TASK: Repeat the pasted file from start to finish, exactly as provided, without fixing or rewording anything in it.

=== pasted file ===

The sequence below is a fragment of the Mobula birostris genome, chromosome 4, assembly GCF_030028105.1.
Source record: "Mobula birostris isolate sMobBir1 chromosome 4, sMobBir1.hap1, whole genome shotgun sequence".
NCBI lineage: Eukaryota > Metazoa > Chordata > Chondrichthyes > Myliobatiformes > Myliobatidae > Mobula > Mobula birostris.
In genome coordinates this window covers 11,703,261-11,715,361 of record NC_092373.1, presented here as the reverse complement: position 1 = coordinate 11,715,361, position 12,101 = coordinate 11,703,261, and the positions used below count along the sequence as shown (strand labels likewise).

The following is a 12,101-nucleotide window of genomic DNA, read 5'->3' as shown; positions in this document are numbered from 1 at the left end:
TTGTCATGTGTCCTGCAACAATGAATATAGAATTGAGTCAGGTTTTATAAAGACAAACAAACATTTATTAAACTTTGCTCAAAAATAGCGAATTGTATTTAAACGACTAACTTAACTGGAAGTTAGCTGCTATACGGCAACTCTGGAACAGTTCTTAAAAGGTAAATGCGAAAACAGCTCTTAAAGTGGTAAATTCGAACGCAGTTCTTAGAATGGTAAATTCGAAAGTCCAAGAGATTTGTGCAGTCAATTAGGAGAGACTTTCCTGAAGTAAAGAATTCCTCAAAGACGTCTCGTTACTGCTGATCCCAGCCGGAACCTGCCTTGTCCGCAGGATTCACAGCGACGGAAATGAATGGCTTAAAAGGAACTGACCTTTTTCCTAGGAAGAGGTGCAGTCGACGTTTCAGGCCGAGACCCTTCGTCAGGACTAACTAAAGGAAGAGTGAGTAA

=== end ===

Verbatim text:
The sequence below is a fragment of the Mobula birostris genome, chromosome 4, assembly GCF_030028105.1.
Source record: "Mobula birostris isolate sMobBir1 chromosome 4, sMobBir1.hap1, whole genome shotgun sequence".
NCBI lineage: Eukaryota > Metazoa > Chordata > Chondrichthyes > Myliobatiformes > Myliobatidae > Mobula > Mobula birostris.
In genome coordinates this window covers 11,703,261-11,715,361 of record NC_092373.1, presented here as the reverse complement: position 1 = coordinate 11,715,361, position 12,101 = coordinate 11,703,261, and the positions used below count along the sequence as shown (strand labels likewise).

The following is a 12,101-nucleotide window of genomic DNA, read 5'->3' as shown; positions in this document are numbered from 1 at the left end:
TTGTCATGTGTCCTGCAACAATGAATATAGAATTGAGTCAGGTTTTATAAAGACAAACAAACATTTATTAAACTTTGCTCAAAAATAGCGAATTGTATTTAAACGACTAACTTAACTGGAAGTTAGCTGCTATACGGCAACTCTGGAACAGTTCTTAAAAGGTAAATGCGAAAACAGCTCTTAAAGTGGTAAATTCGAACGCAGTTCTTAGAATGGTAAATTCGAAAGTCCAAGAGATTTGTGCAGTCAATTAGGAGAGACTTTCCTGAAGTAAAGAATTCCTCAAAGACGTCTCGTTACTGCTGATCCCAGCCGGAACCTGCCTTGTCCGCAGGATTCACAGCGACGGAAATGAATGGCTTAAAAGGAACTGACCTTTTTCCTAGGAAGAGGTGCAGTCGACGTTTCAGGCCGAGACCCTTCGTCAGGACTAACTAAAGGAAGAGTGAGTAA